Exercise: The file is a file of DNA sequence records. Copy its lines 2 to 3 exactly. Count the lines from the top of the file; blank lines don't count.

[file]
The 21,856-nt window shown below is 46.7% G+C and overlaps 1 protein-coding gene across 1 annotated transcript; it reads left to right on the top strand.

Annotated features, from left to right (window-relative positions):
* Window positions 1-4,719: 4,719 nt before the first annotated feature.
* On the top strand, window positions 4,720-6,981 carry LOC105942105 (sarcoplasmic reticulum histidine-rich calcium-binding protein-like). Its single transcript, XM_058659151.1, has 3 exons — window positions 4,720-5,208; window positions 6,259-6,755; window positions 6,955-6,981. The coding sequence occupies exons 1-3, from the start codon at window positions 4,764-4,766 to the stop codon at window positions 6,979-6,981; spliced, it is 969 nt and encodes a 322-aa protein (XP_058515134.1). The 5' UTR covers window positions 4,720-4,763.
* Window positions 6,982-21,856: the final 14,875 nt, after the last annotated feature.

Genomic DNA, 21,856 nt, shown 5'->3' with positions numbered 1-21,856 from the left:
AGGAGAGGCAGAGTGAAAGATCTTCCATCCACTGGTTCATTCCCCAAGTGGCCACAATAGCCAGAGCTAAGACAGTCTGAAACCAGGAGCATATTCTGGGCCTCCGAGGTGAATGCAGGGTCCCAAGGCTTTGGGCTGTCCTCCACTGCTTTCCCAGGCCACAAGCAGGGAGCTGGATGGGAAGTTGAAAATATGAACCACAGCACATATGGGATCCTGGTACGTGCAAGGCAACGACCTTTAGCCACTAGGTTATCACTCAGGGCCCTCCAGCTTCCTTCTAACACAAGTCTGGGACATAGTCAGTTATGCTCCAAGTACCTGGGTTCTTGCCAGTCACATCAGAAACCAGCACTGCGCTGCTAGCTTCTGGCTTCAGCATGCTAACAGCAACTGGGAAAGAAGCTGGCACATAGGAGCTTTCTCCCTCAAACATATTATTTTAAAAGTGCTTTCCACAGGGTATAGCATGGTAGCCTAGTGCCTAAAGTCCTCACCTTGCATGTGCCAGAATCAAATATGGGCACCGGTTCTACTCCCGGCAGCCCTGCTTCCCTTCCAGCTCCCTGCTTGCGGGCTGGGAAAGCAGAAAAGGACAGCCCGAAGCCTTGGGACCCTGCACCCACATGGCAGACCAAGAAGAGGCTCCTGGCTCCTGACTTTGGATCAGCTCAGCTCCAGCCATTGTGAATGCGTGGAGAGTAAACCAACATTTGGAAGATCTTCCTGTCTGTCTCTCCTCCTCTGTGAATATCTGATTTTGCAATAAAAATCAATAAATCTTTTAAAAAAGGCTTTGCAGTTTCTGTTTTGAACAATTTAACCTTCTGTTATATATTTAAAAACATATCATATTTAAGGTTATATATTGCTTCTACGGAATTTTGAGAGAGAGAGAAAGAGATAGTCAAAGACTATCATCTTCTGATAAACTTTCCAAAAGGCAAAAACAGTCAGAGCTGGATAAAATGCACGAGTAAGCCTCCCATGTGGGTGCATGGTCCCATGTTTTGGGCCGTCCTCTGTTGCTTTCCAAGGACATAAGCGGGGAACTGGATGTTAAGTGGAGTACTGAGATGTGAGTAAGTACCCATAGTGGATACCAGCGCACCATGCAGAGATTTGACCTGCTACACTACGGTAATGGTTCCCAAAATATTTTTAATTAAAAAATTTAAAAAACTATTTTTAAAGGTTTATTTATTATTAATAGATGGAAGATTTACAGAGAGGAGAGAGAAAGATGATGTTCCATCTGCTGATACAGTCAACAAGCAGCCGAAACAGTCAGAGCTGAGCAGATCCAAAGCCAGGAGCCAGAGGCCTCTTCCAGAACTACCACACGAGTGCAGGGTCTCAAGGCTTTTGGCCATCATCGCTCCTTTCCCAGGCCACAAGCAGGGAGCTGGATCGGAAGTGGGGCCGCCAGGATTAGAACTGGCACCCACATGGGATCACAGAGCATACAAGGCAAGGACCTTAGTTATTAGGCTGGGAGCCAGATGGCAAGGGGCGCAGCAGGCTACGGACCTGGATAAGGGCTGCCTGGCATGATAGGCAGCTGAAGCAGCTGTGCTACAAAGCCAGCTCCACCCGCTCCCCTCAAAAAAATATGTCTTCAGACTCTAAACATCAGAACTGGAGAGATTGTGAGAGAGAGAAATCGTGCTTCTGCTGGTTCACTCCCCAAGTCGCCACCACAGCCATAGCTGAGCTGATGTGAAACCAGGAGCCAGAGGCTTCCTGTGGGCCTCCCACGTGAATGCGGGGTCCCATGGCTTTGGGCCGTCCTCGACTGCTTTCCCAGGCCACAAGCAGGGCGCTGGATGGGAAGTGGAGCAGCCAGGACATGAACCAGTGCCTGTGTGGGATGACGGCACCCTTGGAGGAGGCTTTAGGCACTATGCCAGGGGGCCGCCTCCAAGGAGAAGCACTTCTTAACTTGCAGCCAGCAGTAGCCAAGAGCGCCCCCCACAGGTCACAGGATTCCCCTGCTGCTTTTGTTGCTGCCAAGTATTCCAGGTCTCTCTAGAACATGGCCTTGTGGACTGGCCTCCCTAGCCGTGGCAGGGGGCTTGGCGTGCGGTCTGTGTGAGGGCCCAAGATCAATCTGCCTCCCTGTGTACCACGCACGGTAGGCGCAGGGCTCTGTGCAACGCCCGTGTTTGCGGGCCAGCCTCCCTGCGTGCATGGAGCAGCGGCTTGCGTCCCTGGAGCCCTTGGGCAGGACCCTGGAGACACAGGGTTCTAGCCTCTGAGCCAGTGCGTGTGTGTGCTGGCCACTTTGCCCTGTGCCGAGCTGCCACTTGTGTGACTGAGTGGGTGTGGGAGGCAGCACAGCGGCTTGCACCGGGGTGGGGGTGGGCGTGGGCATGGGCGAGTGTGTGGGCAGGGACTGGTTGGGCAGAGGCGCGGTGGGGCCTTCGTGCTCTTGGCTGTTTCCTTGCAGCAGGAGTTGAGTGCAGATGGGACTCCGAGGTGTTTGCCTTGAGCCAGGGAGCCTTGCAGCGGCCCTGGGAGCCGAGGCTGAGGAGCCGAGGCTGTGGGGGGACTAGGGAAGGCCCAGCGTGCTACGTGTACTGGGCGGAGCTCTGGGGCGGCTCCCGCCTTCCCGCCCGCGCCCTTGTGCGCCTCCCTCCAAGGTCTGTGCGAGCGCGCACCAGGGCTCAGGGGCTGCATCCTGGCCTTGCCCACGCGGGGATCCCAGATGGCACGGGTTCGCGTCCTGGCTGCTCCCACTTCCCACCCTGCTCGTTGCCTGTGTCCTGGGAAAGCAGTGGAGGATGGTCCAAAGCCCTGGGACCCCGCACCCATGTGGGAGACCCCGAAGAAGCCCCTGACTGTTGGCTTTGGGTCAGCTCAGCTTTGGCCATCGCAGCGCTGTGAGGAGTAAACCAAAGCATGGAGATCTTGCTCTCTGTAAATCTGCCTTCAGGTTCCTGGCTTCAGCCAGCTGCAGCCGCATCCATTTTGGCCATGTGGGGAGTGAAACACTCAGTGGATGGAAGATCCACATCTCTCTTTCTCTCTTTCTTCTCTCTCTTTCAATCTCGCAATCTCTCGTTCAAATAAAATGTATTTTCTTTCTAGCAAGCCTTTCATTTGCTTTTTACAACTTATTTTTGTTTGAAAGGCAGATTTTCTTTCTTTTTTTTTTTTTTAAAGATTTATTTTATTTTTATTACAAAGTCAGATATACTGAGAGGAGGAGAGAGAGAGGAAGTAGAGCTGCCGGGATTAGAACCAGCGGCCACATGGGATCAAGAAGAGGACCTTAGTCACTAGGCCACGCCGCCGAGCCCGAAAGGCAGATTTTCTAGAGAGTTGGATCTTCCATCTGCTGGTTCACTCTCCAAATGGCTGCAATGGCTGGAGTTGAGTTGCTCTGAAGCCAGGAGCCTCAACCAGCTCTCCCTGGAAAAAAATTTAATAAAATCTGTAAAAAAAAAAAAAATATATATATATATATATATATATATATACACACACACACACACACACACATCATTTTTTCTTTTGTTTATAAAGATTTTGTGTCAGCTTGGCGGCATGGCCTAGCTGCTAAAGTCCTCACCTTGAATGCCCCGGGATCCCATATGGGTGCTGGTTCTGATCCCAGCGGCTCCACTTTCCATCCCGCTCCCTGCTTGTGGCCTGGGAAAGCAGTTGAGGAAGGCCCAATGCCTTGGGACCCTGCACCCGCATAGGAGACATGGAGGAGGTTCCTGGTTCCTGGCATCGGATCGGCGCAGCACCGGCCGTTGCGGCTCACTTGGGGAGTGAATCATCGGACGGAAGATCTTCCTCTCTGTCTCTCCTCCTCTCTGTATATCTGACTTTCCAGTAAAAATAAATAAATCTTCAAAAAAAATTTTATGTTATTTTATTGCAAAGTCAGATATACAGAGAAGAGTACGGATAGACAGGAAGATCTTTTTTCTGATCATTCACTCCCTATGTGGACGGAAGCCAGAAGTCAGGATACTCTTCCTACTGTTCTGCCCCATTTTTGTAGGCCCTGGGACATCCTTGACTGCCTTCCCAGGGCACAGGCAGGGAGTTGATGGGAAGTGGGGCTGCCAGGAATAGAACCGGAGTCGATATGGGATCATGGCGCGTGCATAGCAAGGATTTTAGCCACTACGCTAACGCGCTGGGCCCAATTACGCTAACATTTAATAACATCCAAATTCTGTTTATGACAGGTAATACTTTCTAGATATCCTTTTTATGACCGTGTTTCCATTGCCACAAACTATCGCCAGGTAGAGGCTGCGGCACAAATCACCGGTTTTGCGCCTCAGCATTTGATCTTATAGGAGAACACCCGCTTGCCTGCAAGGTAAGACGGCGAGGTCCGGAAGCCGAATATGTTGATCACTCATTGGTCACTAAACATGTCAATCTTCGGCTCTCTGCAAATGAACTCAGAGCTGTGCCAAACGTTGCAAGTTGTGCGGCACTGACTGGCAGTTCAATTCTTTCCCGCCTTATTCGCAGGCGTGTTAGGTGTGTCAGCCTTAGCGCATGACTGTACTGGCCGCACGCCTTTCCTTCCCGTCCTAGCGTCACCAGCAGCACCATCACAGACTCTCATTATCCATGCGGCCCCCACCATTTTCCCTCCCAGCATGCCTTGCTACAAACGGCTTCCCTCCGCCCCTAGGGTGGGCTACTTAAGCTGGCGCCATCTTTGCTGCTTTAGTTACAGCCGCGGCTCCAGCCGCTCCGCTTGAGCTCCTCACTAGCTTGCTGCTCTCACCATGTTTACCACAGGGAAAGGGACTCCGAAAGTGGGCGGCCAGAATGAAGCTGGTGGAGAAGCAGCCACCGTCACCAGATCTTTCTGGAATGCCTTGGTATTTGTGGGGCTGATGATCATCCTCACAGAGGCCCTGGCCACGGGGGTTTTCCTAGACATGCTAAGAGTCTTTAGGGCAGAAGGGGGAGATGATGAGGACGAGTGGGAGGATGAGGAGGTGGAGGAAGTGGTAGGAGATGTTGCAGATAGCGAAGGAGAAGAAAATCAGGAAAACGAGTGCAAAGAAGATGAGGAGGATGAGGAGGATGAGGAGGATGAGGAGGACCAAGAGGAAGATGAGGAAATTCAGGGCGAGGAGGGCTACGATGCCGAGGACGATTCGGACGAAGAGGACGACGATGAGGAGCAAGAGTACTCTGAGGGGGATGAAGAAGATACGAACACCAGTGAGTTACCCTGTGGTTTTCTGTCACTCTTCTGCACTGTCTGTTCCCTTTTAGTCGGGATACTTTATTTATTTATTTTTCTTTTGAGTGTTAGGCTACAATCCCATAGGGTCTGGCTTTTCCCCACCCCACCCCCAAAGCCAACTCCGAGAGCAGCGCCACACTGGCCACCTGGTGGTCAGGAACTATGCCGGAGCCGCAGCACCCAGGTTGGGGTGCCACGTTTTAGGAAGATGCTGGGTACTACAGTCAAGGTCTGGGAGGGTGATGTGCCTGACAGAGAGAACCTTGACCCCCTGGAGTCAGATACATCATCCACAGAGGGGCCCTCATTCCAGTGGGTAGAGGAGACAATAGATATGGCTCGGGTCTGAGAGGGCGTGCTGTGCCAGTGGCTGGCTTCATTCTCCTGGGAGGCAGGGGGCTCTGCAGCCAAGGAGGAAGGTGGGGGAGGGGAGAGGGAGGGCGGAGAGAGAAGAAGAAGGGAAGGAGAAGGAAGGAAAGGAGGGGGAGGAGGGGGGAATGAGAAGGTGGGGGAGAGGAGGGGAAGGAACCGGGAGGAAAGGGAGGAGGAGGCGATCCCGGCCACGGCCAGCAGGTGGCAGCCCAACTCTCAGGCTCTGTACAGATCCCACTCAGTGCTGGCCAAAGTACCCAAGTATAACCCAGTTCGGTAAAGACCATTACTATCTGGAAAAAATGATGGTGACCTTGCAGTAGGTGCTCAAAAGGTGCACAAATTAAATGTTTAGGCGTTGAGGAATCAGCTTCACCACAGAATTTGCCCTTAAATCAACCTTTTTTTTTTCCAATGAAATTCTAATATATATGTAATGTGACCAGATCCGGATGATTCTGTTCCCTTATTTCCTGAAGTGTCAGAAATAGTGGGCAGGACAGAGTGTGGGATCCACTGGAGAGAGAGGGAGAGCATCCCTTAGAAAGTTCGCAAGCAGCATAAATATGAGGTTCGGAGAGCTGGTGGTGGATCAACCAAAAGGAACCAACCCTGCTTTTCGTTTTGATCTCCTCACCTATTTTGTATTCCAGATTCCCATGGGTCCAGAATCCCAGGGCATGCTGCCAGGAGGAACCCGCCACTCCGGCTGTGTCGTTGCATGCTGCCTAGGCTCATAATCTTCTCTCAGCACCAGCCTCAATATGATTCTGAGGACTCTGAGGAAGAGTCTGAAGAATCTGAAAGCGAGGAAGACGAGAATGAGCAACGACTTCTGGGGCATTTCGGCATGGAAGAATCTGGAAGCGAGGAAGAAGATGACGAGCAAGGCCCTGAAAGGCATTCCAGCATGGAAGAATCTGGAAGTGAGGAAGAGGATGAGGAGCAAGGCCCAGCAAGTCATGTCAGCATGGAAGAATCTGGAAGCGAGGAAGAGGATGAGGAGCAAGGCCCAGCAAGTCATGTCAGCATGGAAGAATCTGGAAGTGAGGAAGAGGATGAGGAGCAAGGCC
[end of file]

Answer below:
Annotated features, from left to right (window-relative positions):
* Window positions 1-4,719: 4,719 nt before the first annotated feature.